As with most technology, mobile and cloud applications are driving the next generation of capabilities in ECM tools. The key capabilities in ECM tools are the ability to access documents via mobile devices, ability to sync documents across multiple devices, and the ability to work on documents offline.

Most tools provide a mobile Web-based application that allows users to access documents from a mobile’s Web browser. That is handy when users use a device for which the tool provides no dedicated application.

The capabilities of mobile applications vary across different tools. In some cases, the mobile application is very basic, allowing users to perform only read-only operations. In other cases, users can perform more complex tasks such as creating workflows, editing documents, changing permissions or adding comments.

Solutions and Vendors

Solutions emerged that specialize in cloud based file sharing capabilities (CFS). Dropbox, Google Drive,, and Syncplicity (acquired by EMC) provide services for cloud-based file sharing, sync, offline work, and some collaboration for enterprises.

There is considerable overlap of services between these CFS vendors and traditional document management (DM) vendors. CFS vendors build better document management capabilities (such as library services), and DM vendors build (or acquire) cloud-based file sharing, sync, and collaboration services. Customers invested in DM tools frequently consider deploying relevant technology for cloud file sharing and sync scenarios. Similarly, many customers want to extend their usage of CFS platforms for basic document management services.

DM vendors which actively trying to address these needs include Alfresco (via Alfresco Cloud), EMC, Microsoft (via SkyDrive/ Office 365), Nuxeo (via Nuxeo Connect), and OpenText (via Tempo Box). Collaboration/social vendors like Jive, Microsoft, and Salesforce have also entered the enterprise file sharing market. Other large platform vendors include Citrix which acquired ShareFile. Oracle, IBM, and HP are about to enter this market as well.

Key Features

Number of Devices - Number of devices that the ECM vendor provides mobile applications for is very important. Most tools provide specific native applications for Apple’s iPhone and iPad (based on iOS operating system) and Android-based phones and tablets. Some also differentiate between the iPhone and iPad and provide separate applications for those two devices. Some provide applications for other devices such as those based on Windows and BlackBerry.

File sync and offline capabilities - Many users use more than one device to get work done. They might use a laptop in the office, a desktop at home, and a tablet and a phone while traveling. They need to access files from all of those devices, and it is important that an ECM tool can synchronize files across different devices.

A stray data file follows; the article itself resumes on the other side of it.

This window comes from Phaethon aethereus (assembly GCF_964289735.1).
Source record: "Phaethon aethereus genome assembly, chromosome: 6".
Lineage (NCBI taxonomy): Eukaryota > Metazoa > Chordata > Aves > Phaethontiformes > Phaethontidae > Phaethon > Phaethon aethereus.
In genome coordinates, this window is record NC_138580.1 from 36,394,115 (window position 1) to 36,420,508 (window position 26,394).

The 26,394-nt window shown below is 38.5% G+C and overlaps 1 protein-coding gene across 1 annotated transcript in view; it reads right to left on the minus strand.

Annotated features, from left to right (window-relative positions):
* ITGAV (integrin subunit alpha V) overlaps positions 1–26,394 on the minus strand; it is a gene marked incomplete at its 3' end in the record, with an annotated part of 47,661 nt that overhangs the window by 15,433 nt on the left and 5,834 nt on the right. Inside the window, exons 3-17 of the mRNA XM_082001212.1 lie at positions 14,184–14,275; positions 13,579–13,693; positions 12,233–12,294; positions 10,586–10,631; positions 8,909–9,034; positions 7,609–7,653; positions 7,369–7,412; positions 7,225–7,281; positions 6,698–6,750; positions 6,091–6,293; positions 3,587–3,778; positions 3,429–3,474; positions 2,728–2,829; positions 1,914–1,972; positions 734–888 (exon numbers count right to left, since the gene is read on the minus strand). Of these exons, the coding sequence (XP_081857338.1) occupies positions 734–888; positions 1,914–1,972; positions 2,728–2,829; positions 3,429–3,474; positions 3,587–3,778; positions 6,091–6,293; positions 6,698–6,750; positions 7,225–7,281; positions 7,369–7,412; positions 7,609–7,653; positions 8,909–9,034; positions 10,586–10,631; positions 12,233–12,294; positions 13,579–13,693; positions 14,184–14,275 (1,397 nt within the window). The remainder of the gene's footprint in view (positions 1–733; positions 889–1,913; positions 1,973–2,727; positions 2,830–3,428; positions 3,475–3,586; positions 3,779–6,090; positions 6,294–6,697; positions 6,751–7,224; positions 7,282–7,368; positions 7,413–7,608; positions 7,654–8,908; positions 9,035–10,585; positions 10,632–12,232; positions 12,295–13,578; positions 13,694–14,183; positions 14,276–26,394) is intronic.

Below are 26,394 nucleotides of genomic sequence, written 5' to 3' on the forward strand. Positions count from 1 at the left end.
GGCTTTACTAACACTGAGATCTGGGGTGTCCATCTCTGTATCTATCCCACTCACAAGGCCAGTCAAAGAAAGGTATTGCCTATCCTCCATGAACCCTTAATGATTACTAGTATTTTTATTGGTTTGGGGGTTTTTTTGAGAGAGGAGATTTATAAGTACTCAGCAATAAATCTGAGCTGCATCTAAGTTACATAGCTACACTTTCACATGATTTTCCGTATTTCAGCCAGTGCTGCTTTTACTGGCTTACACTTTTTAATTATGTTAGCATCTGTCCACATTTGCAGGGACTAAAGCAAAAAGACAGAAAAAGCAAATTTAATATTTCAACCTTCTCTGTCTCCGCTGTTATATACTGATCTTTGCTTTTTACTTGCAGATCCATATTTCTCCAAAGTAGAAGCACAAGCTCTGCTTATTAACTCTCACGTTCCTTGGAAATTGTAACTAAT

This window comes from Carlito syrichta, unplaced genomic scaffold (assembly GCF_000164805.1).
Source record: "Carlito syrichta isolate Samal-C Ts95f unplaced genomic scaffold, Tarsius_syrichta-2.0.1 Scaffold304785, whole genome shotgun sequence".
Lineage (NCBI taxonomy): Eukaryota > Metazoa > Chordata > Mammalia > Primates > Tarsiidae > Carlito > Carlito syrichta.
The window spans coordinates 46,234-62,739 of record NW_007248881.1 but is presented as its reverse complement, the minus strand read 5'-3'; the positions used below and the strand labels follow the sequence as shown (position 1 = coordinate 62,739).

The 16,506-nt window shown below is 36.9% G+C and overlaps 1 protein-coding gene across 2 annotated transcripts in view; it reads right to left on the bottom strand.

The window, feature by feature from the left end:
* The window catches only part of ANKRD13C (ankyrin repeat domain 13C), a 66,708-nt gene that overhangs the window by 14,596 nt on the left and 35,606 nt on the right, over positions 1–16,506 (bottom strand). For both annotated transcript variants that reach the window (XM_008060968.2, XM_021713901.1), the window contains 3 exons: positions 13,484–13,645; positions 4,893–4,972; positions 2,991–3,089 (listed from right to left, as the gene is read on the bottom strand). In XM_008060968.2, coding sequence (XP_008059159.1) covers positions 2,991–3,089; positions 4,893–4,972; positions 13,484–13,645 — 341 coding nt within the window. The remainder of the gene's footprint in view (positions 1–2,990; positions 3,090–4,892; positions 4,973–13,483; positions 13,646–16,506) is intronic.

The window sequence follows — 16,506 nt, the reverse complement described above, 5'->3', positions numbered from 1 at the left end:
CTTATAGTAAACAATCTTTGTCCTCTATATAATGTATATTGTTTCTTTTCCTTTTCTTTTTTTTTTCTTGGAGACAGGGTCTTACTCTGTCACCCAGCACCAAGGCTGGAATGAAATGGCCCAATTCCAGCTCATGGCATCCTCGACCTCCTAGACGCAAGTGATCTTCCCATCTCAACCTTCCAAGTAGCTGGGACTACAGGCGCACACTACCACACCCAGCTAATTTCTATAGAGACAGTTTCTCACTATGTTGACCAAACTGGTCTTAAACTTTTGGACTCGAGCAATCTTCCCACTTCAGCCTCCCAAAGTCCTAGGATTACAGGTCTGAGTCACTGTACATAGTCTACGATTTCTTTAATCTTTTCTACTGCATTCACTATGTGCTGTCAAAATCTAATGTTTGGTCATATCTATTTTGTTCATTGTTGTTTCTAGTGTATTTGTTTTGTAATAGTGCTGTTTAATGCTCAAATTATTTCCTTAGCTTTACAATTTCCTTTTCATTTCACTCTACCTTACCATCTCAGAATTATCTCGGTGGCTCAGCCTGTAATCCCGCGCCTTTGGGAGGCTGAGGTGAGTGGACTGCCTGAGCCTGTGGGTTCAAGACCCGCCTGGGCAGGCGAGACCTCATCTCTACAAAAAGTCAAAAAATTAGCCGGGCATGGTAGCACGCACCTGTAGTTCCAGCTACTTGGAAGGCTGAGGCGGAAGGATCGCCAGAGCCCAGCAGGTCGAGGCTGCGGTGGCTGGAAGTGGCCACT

Users increasingly expect capabilities for advanced file sharing, including cloud and hybrid cloud-based services. Most tools do that by providing a sync app for your desktop/laptop, which then syncs your files from the cloud-based storage to your local machine.

Most tools require users to create a dedicated folder and move files to that dedicated folder, which is then synced. A few tools like Syncplicity allow users to sync from any existing folder on your machine.

A dedicated folder can be better managed and seems to be a cleaner solution. However, it means that users need to move files around which can cause duplication. The other approach of using any folder as a sync folder allows users to keep working on files in their usual location. That is convenient, but if users reach a stage when they have too many folders scattered around on their laptop and other synced machines, they might have some manageability issues.

Some tools allow users to selectively sync. Rather than syncing the entire cloud drive, users can decide which folders to sync. That is useful when users are in a slow speed area or they have other bandwidth-related constraints. In some cases, they can also decide whether they want a one-way sync or a bi-directional sync. Once they have the files synced up and available locally, they typically can work offline as well. When they go online, their changes are synced back to the cloud.

Most tools that provide a dedicated mobile applications can also sync files on mobile devices. However, mobile syncing is usually tricky due to the closed nature of mobile device file systems.

While most ECM and DM vendors provide some varying capabilities for mobile access, not all of them can effectively offer file sync across multiple devices.

Your options should be based on your users' requirements. Access them very carefully before deciding on a suitable solution for your organization.